• Mandatory Risk Sharing for GSEs. The bill would require Fannie Mae and Freddie Mac to meet minimum levels of risk sharing.

Banking Industry Provisions

  • “Too Big to Fail” Threshold. The bill would increase the asset threshold for automatic designation as a systemically important financial institution (SIFI) from $50 billion to $500 billion. The Federal Reserve and the FSOC would be required to follow specific criteria to evaluate and determine whether banks with more than $50 billion and less than $500 billion in total assets should be designated as a SIFI.
  • Reporting Relief for Community Banks. The bill would allow highly-rated community banks to submit a short-form call report in the first and third quarters of each year.
  • Clarification of the Volcker Rule. The bill would exempt banks with $10 billion or less in total assets from the Volcker Rule.
  • Streamlining Bank Exams. The bill would amend the Federal Deposit Insurance Act to increase the number of small, insured depository institutions that qualify for the 18-month on-site exam cycle by increasing the current asset threshold of $500 million to $1 billion.
  • Gramm-Leach-Bliley Act Relief. The bill would amend the Gramm-Leach-Bliley Act to exempt from its annual written privacy policy notice requirement any financial institution that: (1) shares nonpublic personal information only in accordance with specified requirements, (2) has not changed its policies and practices with respect to disclosing nonpublic personal information from those disclosed in the most recent disclosure sent to consumers, and (3) otherwise provides customers access to the most recent disclosure in electronic or other form permitted by specified regulations.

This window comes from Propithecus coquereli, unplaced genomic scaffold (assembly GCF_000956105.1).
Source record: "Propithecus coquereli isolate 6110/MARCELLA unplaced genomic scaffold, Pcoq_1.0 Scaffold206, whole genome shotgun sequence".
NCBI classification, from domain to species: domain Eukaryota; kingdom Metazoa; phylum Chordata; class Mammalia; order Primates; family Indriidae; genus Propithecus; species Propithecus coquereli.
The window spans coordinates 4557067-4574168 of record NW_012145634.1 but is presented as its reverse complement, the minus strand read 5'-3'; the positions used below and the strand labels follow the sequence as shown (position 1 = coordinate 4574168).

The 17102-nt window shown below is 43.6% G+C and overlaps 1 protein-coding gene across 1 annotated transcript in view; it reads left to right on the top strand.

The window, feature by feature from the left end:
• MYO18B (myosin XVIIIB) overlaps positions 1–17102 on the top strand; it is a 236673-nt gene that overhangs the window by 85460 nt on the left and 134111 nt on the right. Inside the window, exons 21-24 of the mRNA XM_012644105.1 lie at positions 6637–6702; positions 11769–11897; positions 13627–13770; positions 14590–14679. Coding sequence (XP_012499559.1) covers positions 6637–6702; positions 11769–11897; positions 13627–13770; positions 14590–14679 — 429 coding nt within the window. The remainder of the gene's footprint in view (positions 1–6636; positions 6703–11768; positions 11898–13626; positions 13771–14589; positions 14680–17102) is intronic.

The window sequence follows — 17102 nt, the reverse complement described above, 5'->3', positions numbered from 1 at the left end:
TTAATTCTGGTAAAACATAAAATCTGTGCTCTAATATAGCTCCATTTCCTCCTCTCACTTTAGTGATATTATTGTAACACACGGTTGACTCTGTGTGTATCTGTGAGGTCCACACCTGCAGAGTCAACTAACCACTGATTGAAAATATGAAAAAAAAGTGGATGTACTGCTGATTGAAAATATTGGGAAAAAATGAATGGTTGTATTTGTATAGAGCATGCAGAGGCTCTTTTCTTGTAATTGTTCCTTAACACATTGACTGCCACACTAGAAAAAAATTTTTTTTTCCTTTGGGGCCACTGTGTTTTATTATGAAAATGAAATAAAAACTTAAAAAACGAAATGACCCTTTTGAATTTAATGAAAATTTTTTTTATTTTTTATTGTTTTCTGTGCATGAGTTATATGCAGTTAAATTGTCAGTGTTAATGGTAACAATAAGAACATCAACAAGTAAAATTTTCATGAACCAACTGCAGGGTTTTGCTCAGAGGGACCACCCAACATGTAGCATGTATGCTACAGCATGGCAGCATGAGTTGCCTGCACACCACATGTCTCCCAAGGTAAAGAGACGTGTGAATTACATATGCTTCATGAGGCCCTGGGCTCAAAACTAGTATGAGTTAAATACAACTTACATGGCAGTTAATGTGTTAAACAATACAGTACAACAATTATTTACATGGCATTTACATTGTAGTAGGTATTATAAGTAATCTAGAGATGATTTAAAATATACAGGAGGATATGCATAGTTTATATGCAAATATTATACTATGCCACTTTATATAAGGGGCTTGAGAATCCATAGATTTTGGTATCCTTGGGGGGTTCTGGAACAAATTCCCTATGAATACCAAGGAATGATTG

• Budget Transparency for the NCUA. The bill would require the National Credit Union Administration (NCUA) to hold public hearings and receive comments from the public on its budget.
  • Interest Rates on Balances Maintained at a Federal Reserve Bank by Depository Institutions. The bill would shift the authority for setting the rate of interest on banks’ reserves held at the Federal Reserve from the Federal Reserve Board to the Federal Open Market Committee (FOMC).
  • Examination Ombudsman. The bill would establish an ombudsman within the Federal Financial Institutions Examination Council and would charge the ombudsman with receiving and investigating complaints about bank regulators.